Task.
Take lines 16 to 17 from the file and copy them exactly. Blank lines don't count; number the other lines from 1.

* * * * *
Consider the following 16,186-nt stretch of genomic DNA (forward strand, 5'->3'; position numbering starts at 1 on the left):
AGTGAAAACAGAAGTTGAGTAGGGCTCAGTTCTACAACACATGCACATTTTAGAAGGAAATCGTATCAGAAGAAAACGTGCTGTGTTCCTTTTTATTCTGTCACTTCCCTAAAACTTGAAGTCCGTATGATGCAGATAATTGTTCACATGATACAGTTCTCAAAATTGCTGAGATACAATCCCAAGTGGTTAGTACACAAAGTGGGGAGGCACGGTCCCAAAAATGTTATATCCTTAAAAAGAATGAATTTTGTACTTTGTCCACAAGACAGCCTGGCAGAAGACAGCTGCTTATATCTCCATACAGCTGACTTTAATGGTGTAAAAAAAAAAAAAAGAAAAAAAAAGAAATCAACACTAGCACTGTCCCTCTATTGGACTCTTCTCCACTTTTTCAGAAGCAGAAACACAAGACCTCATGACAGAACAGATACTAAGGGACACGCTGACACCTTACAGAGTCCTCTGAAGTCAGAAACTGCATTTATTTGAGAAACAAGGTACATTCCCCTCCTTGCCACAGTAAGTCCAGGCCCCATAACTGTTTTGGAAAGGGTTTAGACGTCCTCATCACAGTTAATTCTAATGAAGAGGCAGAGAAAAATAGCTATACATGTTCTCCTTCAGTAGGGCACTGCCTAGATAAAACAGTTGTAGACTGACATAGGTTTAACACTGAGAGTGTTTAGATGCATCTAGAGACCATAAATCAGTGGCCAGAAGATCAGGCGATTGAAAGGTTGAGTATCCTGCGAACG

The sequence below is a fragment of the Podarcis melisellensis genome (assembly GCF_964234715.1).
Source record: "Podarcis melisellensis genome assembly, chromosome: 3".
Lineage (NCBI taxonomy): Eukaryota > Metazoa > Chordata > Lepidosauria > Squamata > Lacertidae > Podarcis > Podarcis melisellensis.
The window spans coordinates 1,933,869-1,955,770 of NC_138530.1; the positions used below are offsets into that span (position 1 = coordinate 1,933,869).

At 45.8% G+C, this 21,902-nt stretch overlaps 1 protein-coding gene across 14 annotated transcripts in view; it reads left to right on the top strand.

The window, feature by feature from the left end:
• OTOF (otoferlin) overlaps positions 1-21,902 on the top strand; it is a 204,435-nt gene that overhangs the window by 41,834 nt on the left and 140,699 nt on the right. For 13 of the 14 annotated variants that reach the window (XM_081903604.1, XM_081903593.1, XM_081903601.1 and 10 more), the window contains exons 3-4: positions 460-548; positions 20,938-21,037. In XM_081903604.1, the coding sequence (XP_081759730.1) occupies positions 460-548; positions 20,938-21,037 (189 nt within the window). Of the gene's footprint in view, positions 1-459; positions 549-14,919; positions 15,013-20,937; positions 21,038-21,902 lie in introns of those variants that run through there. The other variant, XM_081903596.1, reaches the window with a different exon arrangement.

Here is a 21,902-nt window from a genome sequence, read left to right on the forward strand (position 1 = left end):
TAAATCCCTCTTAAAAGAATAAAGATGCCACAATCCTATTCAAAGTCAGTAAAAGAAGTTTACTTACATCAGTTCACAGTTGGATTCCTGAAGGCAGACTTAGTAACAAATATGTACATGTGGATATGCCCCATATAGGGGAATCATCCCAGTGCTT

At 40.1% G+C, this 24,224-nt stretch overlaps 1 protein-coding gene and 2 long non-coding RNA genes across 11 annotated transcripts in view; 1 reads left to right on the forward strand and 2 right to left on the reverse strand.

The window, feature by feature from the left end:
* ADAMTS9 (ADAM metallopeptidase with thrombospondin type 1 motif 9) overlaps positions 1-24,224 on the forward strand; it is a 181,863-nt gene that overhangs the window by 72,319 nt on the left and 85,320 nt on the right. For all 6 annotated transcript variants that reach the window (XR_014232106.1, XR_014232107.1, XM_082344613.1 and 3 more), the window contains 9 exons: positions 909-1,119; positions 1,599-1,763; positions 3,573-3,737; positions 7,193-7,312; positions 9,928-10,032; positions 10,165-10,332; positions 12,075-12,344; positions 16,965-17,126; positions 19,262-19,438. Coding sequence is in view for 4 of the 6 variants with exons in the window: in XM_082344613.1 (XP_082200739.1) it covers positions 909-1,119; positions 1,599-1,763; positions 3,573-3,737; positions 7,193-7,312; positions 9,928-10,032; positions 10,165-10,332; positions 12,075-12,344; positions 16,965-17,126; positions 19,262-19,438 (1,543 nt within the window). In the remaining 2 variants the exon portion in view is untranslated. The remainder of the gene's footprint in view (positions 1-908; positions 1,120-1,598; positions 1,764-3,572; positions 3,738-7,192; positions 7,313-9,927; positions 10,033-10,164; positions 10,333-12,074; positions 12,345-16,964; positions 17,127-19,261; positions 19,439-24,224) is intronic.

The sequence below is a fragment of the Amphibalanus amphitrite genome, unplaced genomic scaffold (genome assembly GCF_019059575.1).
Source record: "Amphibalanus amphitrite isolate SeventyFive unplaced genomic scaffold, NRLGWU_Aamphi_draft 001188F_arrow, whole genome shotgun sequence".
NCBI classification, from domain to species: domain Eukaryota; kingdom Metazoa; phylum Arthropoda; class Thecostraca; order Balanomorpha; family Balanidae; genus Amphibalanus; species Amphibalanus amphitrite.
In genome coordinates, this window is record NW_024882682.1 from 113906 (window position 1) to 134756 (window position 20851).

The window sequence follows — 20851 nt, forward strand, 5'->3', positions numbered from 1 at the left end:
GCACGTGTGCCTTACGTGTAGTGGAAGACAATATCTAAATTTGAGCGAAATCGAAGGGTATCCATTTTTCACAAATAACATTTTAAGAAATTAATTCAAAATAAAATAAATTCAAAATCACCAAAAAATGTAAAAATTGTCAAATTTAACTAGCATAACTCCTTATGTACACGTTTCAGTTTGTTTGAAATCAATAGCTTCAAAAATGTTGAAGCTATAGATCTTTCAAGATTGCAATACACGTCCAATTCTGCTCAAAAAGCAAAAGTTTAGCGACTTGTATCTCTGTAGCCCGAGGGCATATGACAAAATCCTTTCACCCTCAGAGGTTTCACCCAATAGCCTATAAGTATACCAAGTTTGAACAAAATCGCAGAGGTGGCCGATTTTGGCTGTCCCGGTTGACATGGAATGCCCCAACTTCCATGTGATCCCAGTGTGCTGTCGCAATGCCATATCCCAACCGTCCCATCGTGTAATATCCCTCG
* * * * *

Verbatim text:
Source record: "Amphibalanus amphitrite isolate SeventyFive unplaced genomic scaffold, NRLGWU_Aamphi_draft 001188F_arrow, whole genome shotgun sequence".
NCBI classification, from domain to species: domain Eukaryota; kingdom Metazoa; phylum Arthropoda; class Thecostraca; order Balanomorpha; family Balanidae; genus Amphibalanus; species Amphibalanus amphitrite.